Protease inhibitors significantly increase levels of ciclosporin.Ciclosporin may increase time to maximum nelfinavir levels
A HIV-positive patient taking ciclosporin 250 to 350mg twice daily (to maintain a therapeutic ciclosporin trough level of 300 to 400 nanograms/mL) was restarted on his usual HAART regimen of tenofovir,lamivudine and fosamprenavir 1.4 g twice daily on day 12 post-liver transplantation. Within 2 days, ciclosporin level had increased to 600 nanograms/mL, requiring a ciclosporin dose reduction to 100mg twice daily (See reference number 1).
A pilot study in 7 HIV-positive subjects taking nelfinavir 1.25 g twice daily found that a single 4-mg/kg oral dose of ciclosporin increased time to maximum serum level for nelfinavir from 2.6 to 3.2 hours. The AUC of nelfinavir was also increased but this was not significant. In same study, a single 2-mg/kg intravenous dose of ciclosporin given over
5 hrs had little effect on pharmacokinetics of oral nelfinavir. Nelfinavir did not significantly affect pharmacokinetics of either oral or intravenous ciclosporin (See reference number 2)
Three HIV-positive patients who had undergone liver transplantation required reductions in their ciclosporin doses when they started taking ritonavir-boosted HAART. One patient taking ciclosporin 150mg twice daily had an increase in his ciclosporin levels to 900 nanograms/mL when ritonavir-boosted HAART was started,and needed a dose reduction of 95 % to maintain a usual ciclosporin trough level of 75 to 150 nanograms/mL. A second patient also required a similar reduction. The third patient needed a dose reduction of 80 % when taking ritonavir-boosted lopinavir,but no further ciclosporin dose alteration was needed when his treatment was changed to ritonavir-boosted indinavir (See reference number 3).
An HIV-positive patient taking lamivudine and zidovudine,and ciclosporin for a kidney transplant, started taking saquinavir 1.2 g three times daily. Within 2 days he started to complain of fatigue,headache and gastrointestinal discomfort. On investigation his ciclosporin level was found to have risen from a range of 150 to 200 nanograms/mL up to 580 nanograms/mL,and his saquinavir AUC was increased 4.3-fold (by comparison with subjects not taking ciclosporin). His ciclosporin dose was reduced from 150mg twice daily to 75mg twice daily,and his saquinavir dose was reduced to 600mg three times daily, which resulted in ciclosporin levels similar to those achieved previously (See reference number 4).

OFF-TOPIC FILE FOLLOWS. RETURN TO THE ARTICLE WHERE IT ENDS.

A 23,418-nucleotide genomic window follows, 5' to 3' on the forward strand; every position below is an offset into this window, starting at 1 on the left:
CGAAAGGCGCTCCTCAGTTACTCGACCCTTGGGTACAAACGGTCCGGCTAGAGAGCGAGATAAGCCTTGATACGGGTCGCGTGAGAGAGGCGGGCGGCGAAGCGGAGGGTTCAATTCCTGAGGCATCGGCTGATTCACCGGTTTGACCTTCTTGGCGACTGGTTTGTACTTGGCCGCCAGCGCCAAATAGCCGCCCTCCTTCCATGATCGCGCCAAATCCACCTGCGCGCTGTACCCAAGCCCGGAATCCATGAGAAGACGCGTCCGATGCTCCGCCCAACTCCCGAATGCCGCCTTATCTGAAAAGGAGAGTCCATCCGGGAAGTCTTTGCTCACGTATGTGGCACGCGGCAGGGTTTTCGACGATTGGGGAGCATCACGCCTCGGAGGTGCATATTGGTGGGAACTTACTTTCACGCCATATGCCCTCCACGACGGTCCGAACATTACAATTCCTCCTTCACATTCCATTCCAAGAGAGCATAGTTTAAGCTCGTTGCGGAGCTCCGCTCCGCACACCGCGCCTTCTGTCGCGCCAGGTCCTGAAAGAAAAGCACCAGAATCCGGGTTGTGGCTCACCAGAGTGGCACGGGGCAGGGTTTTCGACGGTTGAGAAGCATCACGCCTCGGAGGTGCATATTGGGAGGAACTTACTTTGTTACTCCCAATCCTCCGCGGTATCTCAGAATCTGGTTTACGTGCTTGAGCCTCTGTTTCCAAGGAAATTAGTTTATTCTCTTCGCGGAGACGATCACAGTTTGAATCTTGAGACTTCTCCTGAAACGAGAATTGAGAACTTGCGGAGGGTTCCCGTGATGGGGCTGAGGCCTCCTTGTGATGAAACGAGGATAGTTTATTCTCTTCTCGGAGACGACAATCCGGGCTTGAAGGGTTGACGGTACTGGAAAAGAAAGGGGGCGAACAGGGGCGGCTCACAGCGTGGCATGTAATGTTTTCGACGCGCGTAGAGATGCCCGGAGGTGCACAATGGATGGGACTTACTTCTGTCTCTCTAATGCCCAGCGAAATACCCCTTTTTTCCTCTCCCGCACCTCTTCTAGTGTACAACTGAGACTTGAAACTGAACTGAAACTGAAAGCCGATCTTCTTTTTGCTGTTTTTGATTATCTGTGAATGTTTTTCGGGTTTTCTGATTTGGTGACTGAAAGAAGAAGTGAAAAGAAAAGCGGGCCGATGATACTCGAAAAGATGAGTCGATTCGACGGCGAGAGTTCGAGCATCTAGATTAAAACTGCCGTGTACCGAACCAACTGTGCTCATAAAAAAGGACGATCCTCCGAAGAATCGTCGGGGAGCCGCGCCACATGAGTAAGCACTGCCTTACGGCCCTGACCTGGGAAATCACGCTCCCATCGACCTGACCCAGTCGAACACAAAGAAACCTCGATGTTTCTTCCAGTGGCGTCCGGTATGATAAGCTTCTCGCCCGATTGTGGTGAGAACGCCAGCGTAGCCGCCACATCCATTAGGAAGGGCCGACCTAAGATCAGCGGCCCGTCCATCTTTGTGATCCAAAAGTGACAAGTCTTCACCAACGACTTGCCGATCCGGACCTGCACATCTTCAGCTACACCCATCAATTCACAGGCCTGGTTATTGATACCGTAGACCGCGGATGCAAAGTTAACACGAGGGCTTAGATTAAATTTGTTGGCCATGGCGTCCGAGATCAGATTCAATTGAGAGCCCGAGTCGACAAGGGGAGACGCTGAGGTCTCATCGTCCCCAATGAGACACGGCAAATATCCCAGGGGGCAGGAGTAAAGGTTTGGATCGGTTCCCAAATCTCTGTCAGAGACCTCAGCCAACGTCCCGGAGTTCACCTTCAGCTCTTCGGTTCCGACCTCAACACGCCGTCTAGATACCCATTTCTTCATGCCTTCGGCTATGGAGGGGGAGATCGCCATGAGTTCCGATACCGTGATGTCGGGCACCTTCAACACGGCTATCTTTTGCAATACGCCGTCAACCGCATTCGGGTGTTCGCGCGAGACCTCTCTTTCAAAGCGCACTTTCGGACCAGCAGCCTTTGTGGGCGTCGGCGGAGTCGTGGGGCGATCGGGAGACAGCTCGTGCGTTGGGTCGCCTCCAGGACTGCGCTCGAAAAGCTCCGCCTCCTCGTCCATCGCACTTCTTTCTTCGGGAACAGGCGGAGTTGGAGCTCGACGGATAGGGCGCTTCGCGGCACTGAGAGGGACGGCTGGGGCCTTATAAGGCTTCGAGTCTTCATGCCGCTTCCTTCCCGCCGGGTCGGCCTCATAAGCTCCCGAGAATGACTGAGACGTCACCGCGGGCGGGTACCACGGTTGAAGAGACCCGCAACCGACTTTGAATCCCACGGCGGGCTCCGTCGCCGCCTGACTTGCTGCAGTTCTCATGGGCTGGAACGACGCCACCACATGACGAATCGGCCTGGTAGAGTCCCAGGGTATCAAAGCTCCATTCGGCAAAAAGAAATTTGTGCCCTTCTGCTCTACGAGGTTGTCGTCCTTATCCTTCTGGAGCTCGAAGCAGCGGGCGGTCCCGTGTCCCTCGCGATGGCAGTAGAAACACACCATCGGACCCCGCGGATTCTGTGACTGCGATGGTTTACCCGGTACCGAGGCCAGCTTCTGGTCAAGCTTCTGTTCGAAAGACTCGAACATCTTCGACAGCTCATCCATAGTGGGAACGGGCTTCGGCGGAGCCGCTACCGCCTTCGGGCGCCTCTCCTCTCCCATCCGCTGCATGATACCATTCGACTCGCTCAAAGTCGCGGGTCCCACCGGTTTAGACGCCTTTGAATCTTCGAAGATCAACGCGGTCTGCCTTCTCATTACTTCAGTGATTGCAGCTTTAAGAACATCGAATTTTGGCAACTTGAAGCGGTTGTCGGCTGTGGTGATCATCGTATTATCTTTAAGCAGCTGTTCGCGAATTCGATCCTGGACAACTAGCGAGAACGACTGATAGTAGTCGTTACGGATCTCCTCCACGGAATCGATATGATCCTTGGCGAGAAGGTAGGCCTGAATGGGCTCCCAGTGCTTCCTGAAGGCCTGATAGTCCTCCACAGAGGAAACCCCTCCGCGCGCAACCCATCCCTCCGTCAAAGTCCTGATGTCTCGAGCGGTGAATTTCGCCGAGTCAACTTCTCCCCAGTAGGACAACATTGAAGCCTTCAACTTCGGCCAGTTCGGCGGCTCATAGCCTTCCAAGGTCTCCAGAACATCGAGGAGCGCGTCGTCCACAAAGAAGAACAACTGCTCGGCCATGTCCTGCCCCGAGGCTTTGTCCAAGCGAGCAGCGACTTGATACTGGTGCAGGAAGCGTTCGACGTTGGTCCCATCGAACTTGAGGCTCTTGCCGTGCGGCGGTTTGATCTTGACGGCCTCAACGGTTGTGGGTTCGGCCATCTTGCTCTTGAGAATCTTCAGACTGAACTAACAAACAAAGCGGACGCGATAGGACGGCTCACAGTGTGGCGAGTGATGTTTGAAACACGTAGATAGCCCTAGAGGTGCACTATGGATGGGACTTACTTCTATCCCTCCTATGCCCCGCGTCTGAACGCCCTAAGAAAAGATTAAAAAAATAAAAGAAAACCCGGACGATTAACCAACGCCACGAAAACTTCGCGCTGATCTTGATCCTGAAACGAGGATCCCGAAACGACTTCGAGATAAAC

All protease inhibitors can inhibit cytochrome P450 isoenzyme CYP3A4 to varying degrees, see Antivirals, . Ciclosporin is extensively metabolised by CYP3A4,so any inhibition of this isoenzyme is likely to increase ciclosporin levels. Ciclosporin and protease inhibitors are substrates for P-glycoprotein, which may explain raised nelfinavir and saquinavir levels.
The increase in ciclosporin levels seen with ritonavir may occur irrespective of whether it is used as an antiretroviral in its own right or as a pharmacokinetic enhancer with other antiretrovirals(See reference number 5) (usually in a lower dose of 100mg twice daily). The inhibition of ciclosporin metabolism by other protease inhibitors,either alone or in combination with ritonavir, may lead to significant increases in ciclosporin levels. Therefore, ciclosporin levels should be carefully monitored and dose adjusted accordingly during concurrent use, bearing in mind that large dose reductions may be required in some patients, as seen with ritonavir. It is also important to reduce or alter ciclosporin dose should protease inhibitor be stopped or changed to avoid ciclosporin toxicity. The clinical significance of effects of ciclosporin on nelfinavir pharmacokinetics are unclear, and further study is needed.
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